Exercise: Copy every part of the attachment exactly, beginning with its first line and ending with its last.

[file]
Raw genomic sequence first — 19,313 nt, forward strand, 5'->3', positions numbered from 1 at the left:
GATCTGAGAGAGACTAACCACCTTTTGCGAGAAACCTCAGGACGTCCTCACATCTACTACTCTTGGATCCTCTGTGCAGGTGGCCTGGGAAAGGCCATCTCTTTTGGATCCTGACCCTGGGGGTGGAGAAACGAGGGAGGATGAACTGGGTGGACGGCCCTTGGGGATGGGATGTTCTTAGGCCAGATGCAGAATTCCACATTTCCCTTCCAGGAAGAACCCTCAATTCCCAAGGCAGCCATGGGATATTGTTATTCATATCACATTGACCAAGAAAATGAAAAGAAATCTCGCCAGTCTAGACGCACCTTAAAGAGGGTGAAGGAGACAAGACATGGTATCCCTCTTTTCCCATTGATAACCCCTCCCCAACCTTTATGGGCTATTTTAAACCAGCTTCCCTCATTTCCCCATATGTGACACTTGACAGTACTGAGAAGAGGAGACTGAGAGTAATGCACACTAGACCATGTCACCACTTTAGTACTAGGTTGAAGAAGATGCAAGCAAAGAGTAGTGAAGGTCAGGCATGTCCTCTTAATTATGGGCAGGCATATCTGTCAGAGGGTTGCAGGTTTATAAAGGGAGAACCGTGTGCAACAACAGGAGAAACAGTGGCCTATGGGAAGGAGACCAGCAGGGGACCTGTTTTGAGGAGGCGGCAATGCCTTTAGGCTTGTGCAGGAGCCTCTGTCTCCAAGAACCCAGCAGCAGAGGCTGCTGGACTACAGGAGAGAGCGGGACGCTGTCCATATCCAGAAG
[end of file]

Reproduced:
Raw genomic sequence first — 19,313 nt, forward strand, 5'->3', positions numbered from 1 at the left:
GATCTGAGAGAGACTAACCACCTTTTGCGAGAAACCTCAGGACGTCCTCACATCTACTACTCTTGGATCCTCTGTGCAGGTGGCCTGGGAAAGGCCATCTCTTTTGGATCCTGACCCTGGGGGTGGAGAAACGAGGGAGGATGAACTGGGTGGACGGCCCTTGGGGATGGGATGTTCTTAGGCCAGATGCAGAATTCCACATTTCCCTTCCAGGAAGAACCCTCAATTCCCAAGGCAGCCATGGGATATTGTTATTCATATCACATTGACCAAGAAAATGAAAAGAAATCTCGCCAGTCTAGACGCACCTTAAAGAGGGTGAAGGAGACAAGACATGGTATCCCTCTTTTCCCATTGATAACCCCTCCCCAACCTTTATGGGCTATTTTAAACCAGCTTCCCTCATTTCCCCATATGTGACACTTGACAGTACTGAGAAGAGGAGACTGAGAGTAATGCACACTAGACCATGTCACCACTTTAGTACTAGGTTGAAGAAGATGCAAGCAAAGAGTAGTGAAGGTCAGGCATGTCCTCTTAATTATGGGCAGGCATATCTGTCAGAGGGTTGCAGGTTTATAAAGGGAGAACCGTGTGCAACAACAGGAGAAACAGTGGCCTATGGGAAGGAGACCAGCAGGGGACCTGTTTTGAGGAGGCGGCAATGCCTTTAGGCTTGTGCAGGAGCCTCTGTCTCCAAGAACCCAGCAGCAGAGGCTGCTGGACTACAGGAGAGAGCGGGACGCTGTCCATATCCAGAAG